The effect of human command phonetic characteristics on auditory cognition in dogs (Canis familiaris)

Fukuzawa, M. and Mills, D. S. and Cooper, J. J. (2005) The effect of human command phonetic characteristics on auditory cognition in dogs (Canis familiaris). Journal of comparative psychology, 119 (1). pp. 117-120. ISSN 0735-7036

Full content URL: http://dx.doi.org/10.1037/0735-7036.119.1.117

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The effect of human command phonetic characteristics on auditory cognition in dogs (Canis familiaris)

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Abstract

Six dogs (Canis familiaris) were trained to sit and come reliably in response to tape-recorded commands. The phonemes within these commands were then changed, and the dogs' behavior in response to these modified commands was recorded. Performance markedly declined in all cases, with the type of alteration affecting response to the modified sit command but not to the modified come command. The results suggest that dogs do not perceive a tape-recorded command as simply a physical sound but that they recognize a relationship between certain sounds. Copyright 2005 by the American Psychological Association.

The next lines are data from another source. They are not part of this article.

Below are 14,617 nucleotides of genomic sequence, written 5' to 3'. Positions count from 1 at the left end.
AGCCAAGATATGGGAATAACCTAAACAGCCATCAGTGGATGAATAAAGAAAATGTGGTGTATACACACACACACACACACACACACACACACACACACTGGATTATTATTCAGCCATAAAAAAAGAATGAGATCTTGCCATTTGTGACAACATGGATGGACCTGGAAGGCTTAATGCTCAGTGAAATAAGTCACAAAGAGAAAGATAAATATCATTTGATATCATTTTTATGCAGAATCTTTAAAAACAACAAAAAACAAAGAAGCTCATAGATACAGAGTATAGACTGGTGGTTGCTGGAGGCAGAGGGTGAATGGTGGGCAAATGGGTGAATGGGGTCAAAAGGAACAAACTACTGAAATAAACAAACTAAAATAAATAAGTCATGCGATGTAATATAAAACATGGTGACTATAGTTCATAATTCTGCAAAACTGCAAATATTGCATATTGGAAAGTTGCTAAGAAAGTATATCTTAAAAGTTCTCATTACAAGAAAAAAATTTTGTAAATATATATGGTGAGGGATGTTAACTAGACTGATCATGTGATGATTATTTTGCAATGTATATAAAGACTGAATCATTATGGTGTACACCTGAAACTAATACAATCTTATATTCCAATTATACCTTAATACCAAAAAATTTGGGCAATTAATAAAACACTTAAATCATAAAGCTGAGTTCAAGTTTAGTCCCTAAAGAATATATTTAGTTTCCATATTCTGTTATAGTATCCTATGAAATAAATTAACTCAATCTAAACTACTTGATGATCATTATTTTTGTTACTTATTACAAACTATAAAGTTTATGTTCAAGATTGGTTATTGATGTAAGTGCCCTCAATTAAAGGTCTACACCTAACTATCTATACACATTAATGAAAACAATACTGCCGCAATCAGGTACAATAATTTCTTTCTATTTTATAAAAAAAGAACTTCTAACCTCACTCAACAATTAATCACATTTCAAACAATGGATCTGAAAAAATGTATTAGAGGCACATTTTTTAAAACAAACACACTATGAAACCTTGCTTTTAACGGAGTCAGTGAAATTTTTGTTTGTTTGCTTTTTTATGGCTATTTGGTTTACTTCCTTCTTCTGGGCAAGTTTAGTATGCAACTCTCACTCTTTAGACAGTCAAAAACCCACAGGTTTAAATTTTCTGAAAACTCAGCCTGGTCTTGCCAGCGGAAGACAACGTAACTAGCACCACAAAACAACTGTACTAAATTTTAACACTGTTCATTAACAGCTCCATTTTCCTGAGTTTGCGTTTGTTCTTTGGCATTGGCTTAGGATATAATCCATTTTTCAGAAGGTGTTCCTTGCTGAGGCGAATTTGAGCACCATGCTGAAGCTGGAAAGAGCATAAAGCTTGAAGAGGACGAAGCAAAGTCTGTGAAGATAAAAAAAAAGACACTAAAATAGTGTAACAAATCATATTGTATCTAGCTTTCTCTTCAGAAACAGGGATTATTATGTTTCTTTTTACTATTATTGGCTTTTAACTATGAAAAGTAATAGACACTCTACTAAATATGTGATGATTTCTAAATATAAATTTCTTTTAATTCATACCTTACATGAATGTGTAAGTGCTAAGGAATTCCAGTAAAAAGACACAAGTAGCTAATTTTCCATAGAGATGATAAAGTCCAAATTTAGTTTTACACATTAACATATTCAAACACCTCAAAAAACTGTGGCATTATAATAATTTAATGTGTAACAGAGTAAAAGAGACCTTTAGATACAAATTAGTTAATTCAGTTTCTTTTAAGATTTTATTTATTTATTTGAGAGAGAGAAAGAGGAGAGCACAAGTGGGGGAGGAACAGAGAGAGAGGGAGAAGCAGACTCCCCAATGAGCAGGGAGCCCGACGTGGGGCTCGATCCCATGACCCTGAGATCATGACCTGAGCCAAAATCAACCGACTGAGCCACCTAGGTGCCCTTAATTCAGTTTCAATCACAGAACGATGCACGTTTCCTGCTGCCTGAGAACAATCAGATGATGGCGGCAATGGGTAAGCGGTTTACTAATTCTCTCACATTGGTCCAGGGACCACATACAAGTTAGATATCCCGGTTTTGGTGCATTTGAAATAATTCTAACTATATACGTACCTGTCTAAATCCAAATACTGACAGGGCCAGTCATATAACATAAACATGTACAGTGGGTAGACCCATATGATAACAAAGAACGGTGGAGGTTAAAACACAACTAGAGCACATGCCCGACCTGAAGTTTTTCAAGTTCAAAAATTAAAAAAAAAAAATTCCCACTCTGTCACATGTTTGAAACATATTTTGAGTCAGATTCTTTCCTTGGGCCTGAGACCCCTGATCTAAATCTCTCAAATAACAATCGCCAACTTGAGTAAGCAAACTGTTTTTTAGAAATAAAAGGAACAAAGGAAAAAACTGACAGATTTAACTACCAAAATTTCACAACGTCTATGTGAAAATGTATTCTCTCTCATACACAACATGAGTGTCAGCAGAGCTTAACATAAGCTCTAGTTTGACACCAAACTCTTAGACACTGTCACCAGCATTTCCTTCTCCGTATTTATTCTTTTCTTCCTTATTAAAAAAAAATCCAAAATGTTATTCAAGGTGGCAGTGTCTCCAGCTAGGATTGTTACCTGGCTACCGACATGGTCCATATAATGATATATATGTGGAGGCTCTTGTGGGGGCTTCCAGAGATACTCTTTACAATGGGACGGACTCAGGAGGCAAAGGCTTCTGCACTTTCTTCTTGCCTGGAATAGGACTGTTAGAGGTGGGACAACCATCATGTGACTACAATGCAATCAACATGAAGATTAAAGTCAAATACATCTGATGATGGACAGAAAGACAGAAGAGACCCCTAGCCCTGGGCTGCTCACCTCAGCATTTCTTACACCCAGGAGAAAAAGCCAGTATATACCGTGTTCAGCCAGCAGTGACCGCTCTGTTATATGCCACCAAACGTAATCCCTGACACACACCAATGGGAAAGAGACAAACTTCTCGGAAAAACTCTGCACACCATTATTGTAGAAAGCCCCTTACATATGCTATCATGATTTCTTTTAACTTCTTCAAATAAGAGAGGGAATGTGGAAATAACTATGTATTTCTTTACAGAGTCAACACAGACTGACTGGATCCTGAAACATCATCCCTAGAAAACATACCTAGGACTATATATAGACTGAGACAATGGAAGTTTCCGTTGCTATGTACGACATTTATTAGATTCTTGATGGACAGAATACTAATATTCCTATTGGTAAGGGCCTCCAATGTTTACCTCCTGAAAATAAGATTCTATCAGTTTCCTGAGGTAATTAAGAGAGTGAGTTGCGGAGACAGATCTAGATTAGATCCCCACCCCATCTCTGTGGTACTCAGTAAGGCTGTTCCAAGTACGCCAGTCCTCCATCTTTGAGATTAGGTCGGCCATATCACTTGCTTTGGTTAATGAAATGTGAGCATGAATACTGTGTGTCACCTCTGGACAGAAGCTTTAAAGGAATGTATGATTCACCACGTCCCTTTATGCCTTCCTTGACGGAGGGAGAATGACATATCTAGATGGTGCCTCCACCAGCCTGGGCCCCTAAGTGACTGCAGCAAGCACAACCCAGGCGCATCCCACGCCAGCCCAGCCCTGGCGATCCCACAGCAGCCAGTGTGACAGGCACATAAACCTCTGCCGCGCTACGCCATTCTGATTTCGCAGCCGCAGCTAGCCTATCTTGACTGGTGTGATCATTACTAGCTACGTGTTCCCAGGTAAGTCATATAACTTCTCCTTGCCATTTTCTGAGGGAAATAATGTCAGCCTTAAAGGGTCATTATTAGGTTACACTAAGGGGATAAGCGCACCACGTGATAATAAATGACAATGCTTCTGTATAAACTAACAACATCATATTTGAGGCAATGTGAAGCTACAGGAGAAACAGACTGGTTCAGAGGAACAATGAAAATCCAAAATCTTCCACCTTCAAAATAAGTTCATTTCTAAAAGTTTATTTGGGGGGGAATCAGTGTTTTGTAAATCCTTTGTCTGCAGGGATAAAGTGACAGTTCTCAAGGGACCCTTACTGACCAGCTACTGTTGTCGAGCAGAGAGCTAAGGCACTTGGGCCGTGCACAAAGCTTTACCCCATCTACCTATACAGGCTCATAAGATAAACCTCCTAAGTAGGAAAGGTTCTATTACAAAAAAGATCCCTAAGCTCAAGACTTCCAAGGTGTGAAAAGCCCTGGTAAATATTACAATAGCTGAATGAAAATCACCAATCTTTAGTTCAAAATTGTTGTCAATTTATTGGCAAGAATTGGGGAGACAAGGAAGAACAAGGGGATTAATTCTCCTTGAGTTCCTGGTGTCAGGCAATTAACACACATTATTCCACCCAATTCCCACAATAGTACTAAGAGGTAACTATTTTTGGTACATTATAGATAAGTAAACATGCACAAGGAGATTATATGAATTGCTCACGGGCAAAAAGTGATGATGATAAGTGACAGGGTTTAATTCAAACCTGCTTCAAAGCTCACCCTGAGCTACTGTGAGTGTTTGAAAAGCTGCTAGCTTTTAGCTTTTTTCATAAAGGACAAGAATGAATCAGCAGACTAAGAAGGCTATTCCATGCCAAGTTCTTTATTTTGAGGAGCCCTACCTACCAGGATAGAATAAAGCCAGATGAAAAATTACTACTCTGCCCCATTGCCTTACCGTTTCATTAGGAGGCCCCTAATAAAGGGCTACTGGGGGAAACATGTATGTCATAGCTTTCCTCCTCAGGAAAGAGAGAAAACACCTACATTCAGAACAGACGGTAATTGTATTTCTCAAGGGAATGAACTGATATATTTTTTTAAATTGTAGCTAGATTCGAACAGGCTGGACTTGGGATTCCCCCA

Keywords:animal, animal behavior, article, cognition, dog, female, human, interpersonal communication, male, phonetics, speech perception, verbal behavior, Animals, Behavior, Animal, Communication, Dogs, Humans, Verbal Behavior
Subjects:C Biological Sciences > C800 Psychology
D Veterinary Sciences, Agriculture and related subjects > D300 Animal Science
D Veterinary Sciences, Agriculture and related subjects > D328 Animal Welfare
Divisions:College of Science > School of Life Sciences
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ID Code:9082
Deposited On:06 May 2013 12:22

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